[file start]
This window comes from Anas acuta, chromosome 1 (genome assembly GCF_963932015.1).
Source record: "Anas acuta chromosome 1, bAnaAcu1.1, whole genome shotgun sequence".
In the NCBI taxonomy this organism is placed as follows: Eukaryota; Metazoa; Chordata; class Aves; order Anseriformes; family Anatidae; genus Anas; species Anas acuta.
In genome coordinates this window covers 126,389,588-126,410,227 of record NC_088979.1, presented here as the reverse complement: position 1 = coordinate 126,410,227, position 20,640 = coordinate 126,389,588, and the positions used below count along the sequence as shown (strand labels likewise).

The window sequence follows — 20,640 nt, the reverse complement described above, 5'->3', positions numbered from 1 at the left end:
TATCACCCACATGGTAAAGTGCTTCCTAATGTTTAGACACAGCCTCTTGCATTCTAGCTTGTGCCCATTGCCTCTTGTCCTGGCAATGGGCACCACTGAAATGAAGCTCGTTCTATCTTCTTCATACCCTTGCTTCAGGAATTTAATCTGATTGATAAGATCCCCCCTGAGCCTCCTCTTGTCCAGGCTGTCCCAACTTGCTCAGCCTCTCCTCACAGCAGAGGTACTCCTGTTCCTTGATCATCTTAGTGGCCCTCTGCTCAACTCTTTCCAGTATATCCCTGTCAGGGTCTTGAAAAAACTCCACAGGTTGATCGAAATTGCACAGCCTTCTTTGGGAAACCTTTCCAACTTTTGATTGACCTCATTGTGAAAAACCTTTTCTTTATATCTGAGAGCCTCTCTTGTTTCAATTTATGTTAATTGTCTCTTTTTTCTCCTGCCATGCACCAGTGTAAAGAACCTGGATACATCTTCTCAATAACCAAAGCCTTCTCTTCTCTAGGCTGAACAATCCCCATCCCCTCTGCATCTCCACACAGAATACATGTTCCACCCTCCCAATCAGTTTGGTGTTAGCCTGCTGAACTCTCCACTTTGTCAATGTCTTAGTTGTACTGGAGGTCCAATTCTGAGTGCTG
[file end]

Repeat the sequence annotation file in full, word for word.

This window comes from Anas acuta, chromosome 1 (genome assembly GCF_963932015.1).
Source record: "Anas acuta chromosome 1, bAnaAcu1.1, whole genome shotgun sequence".
In the NCBI taxonomy this organism is placed as follows: Eukaryota; Metazoa; Chordata; class Aves; order Anseriformes; family Anatidae; genus Anas; species Anas acuta.
In genome coordinates this window covers 126,389,588-126,410,227 of record NC_088979.1, presented here as the reverse complement: position 1 = coordinate 126,410,227, position 20,640 = coordinate 126,389,588, and the positions used below count along the sequence as shown (strand labels likewise).

The window sequence follows — 20,640 nt, the reverse complement described above, 5'->3', positions numbered from 1 at the left end:
TATCACCCACATGGTAAAGTGCTTCCTAATGTTTAGACACAGCCTCTTGCATTCTAGCTTGTGCCCATTGCCTCTTGTCCTGGCAATGGGCACCACTGAAATGAAGCTCGTTCTATCTTCTTCATACCCTTGCTTCAGGAATTTAATCTGATTGATAAGATCCCCCCTGAGCCTCCTCTTGTCCAGGCTGTCCCAACTTGCTCAGCCTCTCCTCACAGCAGAGGTACTCCTGTTCCTTGATCATCTTAGTGGCCCTCTGCTCAACTCTTTCCAGTATATCCCTGTCAGGGTCTTGAAAAAACTCCACAGGTTGATCGAAATTGCACAGCCTTCTTTGGGAAACCTTTCCAACTTTTGATTGACCTCATTGTGAAAAACCTTTTCTTTATATCTGAGAGCCTCTCTTGTTTCAATTTATGTTAATTGTCTCTTTTTTCTCCTGCCATGCACCAGTGTAAAGAACCTGGATACATCTTCTCAATAACCAAAGCCTTCTCTTCTCTAGGCTGAACAATCCCCATCCCCTCTGCATCTCCACACAGAATACATGTTCCACCCTCCCAATCAGTTTGGTGTTAGCCTGCTGAACTCTCCACTTTGTCAATGTCTTAGTTGTACTGGAGGTCCAATTCTGAGTGCTG